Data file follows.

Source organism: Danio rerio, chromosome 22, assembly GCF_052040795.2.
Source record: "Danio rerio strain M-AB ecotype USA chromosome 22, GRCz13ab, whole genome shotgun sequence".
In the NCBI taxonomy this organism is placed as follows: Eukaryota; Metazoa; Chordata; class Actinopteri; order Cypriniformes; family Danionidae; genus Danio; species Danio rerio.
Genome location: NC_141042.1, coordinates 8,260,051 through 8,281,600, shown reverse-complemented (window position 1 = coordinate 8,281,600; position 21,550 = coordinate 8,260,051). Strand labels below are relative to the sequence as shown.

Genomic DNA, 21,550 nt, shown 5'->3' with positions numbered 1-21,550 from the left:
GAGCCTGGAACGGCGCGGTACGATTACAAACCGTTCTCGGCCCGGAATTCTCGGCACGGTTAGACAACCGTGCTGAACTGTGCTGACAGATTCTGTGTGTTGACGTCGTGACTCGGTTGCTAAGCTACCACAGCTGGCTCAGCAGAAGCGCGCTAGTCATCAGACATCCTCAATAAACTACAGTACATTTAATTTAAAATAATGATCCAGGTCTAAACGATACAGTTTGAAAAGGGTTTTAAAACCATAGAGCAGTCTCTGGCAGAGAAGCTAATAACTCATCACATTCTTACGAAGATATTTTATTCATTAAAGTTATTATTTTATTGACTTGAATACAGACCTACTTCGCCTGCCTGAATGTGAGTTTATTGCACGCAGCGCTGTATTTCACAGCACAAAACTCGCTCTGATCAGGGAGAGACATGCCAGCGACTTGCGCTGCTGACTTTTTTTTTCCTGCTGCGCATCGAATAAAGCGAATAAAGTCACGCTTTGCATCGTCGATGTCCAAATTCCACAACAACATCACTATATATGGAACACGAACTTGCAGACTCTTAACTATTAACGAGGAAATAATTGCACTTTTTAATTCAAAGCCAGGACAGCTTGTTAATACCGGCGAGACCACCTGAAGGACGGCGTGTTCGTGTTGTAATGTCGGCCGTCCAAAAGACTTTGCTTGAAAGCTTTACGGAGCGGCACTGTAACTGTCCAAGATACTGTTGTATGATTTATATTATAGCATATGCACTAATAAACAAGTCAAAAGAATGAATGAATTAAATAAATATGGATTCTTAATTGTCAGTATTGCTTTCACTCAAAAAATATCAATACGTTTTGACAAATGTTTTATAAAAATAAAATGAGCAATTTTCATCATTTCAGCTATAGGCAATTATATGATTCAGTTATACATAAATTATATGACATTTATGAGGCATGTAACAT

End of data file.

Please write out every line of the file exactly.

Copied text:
Source organism: Danio rerio, chromosome 22, assembly GCF_052040795.2.
Source record: "Danio rerio strain M-AB ecotype USA chromosome 22, GRCz13ab, whole genome shotgun sequence".
In the NCBI taxonomy this organism is placed as follows: Eukaryota; Metazoa; Chordata; class Actinopteri; order Cypriniformes; family Danionidae; genus Danio; species Danio rerio.
Genome location: NC_141042.1, coordinates 8,260,051 through 8,281,600, shown reverse-complemented (window position 1 = coordinate 8,281,600; position 21,550 = coordinate 8,260,051). Strand labels below are relative to the sequence as shown.

Genomic DNA, 21,550 nt, shown 5'->3' with positions numbered 1-21,550 from the left:
GAGCCTGGAACGGCGCGGTACGATTACAAACCGTTCTCGGCCCGGAATTCTCGGCACGGTTAGACAACCGTGCTGAACTGTGCTGACAGATTCTGTGTGTTGACGTCGTGACTCGGTTGCTAAGCTACCACAGCTGGCTCAGCAGAAGCGCGCTAGTCATCAGACATCCTCAATAAACTACAGTACATTTAATTTAAAATAATGATCCAGGTCTAAACGATACAGTTTGAAAAGGGTTTTAAAACCATAGAGCAGTCTCTGGCAGAGAAGCTAATAACTCATCACATTCTTACGAAGATATTTTATTCATTAAAGTTATTATTTTATTGACTTGAATACAGACCTACTTCGCCTGCCTGAATGTGAGTTTATTGCACGCAGCGCTGTATTTCACAGCACAAAACTCGCTCTGATCAGGGAGAGACATGCCAGCGACTTGCGCTGCTGACTTTTTTTTTCCTGCTGCGCATCGAATAAAGCGAATAAAGTCACGCTTTGCATCGTCGATGTCCAAATTCCACAACAACATCACTATATATGGAACACGAACTTGCAGACTCTTAACTATTAACGAGGAAATAATTGCACTTTTTAATTCAAAGCCAGGACAGCTTGTTAATACCGGCGAGACCACCTGAAGGACGGCGTGTTCGTGTTGTAATGTCGGCCGTCCAAAAGACTTTGCTTGAAAGCTTTACGGAGCGGCACTGTAACTGTCCAAGATACTGTTGTATGATTTATATTATAGCATATGCACTAATAAACAAGTCAAAAGAATGAATGAATTAAATAAATATGGATTCTTAATTGTCAGTATTGCTTTCACTCAAAAAATATCAATACGTTTTGACAAATGTTTTATAAAAATAAAATGAGCAATTTTCATCATTTCAGCTATAGGCAATTATATGATTCAGTTATACATAAATTATATGACATTTATGAGGCATGTAACAT